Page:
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I’m an engineer, aspiring entrepreneur, this is where I write interesting things I’ve learned. What is Bitcoin at a high level? First, a brief high-level overview of what Bitcoin is. At its core, Bitcoin is just a digital file that lists accounts and money like a ledger. A copy of this file is maintained on every computer in the Bitcoin network. These numbers don’t represent anything in the physical world, they only have value because people are willing to trade real goods and services for a higher number next to their account, and believe that others will do the same.

To send money, you broadcast to the network that the amount on your account should go down, and the amount on a receiver’s account up. Nodes, or computers, in the Bitcoin network apply that transaction to their copy of the ledger, and then pass on the transaction to other nodes. This, with some math-based security, is really all there is–a system that lets a group of computers maintain a ledger. While this may sound similar to the way a bank maintains a ledger, the fact that the ledger is maintained by a group rather than a single entity introduces a number of important differences.

For one, unlike at a bank where you only know about your own transactions, in Bitcoin, everyone knows about everyone else’s transactions. Also, while you can trust your bank, or can at least sue it if something goes wrong, in Bitcoin, you’re dealing with anonymous strangers, so you shouldn’t trust anyone. The Bitcoin system is amazingly designed so that no trust is needed–special mathematical functions protect every aspect of the system. The rest of this entry will explain in detail how Bitcoin allows such a group of strangers to manage each other’s financial transactions. 0 BTC from Alice to Bob. Every node that receives it will update their copy of the ledger, and then pass along the transaction message.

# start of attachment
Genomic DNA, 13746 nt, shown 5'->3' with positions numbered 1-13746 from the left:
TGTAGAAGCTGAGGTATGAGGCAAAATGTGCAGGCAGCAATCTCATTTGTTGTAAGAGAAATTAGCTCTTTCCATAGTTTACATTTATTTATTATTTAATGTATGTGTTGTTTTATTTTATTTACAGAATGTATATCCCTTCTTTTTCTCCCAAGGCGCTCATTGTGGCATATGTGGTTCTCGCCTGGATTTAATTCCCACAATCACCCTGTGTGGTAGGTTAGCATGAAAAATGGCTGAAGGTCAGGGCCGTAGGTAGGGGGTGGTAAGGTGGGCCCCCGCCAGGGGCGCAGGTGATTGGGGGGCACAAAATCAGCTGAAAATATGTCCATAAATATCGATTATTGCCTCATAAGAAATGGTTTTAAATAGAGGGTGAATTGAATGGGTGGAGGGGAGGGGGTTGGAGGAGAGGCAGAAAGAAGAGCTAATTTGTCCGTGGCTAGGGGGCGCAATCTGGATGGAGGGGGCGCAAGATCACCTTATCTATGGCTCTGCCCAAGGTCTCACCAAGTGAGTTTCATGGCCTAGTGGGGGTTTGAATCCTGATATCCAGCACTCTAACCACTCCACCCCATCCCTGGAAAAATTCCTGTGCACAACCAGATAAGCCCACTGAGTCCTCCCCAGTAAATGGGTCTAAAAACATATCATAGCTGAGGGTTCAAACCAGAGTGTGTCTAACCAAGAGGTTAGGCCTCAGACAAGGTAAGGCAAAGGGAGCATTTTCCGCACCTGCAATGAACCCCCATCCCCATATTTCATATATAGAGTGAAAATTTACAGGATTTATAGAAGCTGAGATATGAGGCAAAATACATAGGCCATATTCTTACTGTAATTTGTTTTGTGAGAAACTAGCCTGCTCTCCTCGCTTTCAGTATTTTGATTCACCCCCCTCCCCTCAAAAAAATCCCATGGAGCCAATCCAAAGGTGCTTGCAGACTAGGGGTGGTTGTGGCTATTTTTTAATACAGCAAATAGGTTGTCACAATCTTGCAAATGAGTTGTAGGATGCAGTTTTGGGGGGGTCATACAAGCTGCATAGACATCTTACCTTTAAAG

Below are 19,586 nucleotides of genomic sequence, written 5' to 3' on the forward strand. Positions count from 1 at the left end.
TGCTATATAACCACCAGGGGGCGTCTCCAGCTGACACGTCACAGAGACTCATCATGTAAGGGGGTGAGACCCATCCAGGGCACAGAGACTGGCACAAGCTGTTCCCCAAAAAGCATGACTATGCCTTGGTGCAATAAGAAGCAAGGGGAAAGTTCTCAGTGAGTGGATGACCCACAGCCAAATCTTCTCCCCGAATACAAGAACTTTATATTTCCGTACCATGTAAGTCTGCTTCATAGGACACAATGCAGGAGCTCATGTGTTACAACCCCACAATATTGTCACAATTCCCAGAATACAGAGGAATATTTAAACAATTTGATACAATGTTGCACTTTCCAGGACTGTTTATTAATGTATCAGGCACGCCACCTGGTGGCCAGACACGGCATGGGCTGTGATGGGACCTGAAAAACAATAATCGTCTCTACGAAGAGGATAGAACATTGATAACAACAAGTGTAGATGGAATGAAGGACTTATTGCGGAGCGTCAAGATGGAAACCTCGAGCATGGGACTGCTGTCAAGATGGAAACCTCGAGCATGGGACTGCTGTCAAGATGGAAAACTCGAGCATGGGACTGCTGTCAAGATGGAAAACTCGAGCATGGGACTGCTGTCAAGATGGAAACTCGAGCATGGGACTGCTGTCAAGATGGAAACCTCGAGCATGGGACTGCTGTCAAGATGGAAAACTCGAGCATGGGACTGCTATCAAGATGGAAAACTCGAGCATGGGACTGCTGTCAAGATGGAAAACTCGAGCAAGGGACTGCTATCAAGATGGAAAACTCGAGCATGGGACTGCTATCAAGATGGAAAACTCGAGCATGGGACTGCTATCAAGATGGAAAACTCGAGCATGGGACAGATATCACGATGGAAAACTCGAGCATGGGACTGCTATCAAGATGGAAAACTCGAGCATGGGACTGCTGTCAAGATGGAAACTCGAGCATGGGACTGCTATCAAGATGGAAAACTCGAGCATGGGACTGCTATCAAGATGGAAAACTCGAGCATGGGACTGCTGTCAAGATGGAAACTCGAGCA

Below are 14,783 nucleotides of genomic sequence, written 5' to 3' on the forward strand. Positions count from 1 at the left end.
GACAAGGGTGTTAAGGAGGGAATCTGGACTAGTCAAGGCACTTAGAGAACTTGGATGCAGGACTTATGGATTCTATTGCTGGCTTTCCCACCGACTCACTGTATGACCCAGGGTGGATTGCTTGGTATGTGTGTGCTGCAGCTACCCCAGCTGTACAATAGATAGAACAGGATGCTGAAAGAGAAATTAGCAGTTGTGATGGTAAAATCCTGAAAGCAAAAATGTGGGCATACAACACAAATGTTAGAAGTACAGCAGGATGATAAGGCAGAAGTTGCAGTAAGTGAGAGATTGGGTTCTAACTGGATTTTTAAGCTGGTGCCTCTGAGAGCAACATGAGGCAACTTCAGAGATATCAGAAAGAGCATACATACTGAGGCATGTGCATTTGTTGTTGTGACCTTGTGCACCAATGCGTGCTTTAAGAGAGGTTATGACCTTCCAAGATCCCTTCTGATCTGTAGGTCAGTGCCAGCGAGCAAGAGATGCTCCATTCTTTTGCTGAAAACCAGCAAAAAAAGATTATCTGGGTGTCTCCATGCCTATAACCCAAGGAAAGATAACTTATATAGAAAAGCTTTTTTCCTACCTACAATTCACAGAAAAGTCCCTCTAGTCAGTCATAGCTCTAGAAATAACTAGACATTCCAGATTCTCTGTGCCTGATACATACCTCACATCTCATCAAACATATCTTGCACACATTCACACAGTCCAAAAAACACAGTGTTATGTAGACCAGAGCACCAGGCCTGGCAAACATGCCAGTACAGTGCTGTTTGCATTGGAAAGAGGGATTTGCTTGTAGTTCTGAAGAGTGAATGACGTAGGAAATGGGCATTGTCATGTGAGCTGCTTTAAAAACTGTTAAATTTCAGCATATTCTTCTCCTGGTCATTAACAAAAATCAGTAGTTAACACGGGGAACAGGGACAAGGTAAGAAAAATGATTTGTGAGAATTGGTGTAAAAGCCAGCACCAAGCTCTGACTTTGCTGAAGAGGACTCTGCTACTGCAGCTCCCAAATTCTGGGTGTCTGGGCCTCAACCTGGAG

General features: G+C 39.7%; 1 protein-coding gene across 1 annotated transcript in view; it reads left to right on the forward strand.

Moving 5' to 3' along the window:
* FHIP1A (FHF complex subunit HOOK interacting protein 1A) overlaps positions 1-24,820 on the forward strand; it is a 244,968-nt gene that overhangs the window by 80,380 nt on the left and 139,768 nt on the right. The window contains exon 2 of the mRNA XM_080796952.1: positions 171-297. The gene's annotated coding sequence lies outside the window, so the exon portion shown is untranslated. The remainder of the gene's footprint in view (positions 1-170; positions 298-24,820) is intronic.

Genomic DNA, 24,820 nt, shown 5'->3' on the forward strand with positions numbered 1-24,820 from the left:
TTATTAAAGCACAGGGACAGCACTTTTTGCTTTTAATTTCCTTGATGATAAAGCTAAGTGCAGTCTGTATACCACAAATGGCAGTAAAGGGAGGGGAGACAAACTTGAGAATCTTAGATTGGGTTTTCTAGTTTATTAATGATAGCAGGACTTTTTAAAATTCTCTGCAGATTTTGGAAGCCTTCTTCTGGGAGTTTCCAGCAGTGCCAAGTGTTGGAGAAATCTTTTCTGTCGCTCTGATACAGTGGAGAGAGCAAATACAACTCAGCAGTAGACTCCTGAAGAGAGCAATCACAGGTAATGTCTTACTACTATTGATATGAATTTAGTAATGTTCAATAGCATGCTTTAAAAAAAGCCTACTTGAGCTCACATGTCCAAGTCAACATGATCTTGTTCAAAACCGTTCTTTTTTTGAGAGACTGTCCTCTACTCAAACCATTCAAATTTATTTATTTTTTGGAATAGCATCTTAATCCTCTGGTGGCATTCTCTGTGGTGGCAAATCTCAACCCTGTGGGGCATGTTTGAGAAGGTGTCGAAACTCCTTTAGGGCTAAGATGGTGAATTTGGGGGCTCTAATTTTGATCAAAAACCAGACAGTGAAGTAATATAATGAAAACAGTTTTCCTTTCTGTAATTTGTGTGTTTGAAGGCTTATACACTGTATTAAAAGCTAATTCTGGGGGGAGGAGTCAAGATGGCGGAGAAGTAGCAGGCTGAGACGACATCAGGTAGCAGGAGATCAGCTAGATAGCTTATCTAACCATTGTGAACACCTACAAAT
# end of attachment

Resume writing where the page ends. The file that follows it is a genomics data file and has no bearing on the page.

But how can the nodes be sure that the request is authentic, that only the rightful owner has sent the message? Like a real handwritten signature, it proves the authenticity of a message, but it does so through a mathematical algorithm that prevents copying or forgery in the digital realm. Unlike a simple static password, a completely different Digital Signature is required for every transaction. Keep in mind that in Bitcoin, you’re dealing with complete strangers, so you never want to reveal a password that could be copied and reused by someone else. You can think of the private key as the true password, and the signature as an intermediary that proves you have the password without requiring you to reveal it.

Bitcoin, so when you send someone money, you’re really sending it to their public key. To spend money, you must prove that you’re the true owner of a public key address where money was sent, and you do that by generating a Digital Signature from a transaction message and your private key. Other nodes in the network can use that signature in a different function to verify that it corresponds with your public key. Through the math behind the Digital Signature, they are able to verify that the sender owned a private key without actually seeing it. Importantly, because the signature depends on the message, it will be different for every transaction, and therefore can’t be reused by someone for a different transaction. This dependence on the message also means that no one can modify the message while passing it along the network, as any changes to the message would invalidate the signature. More at the end of the video.

So far, we know that Digital Signatures are used to ensure a transaction is authorized, but I’ve over-simplified how nodes in the network keep track of account balances. In fact, no records of account balances are kept at all. If you don’t keep track of how much money any given person has, how do you know if they have enough to send to someone else? Instead of balances, ownership of funds is verified through links to previous transactions. 0 BTC to Bob, Alice must reference other transactions where she received 5 or more Bitcoins.

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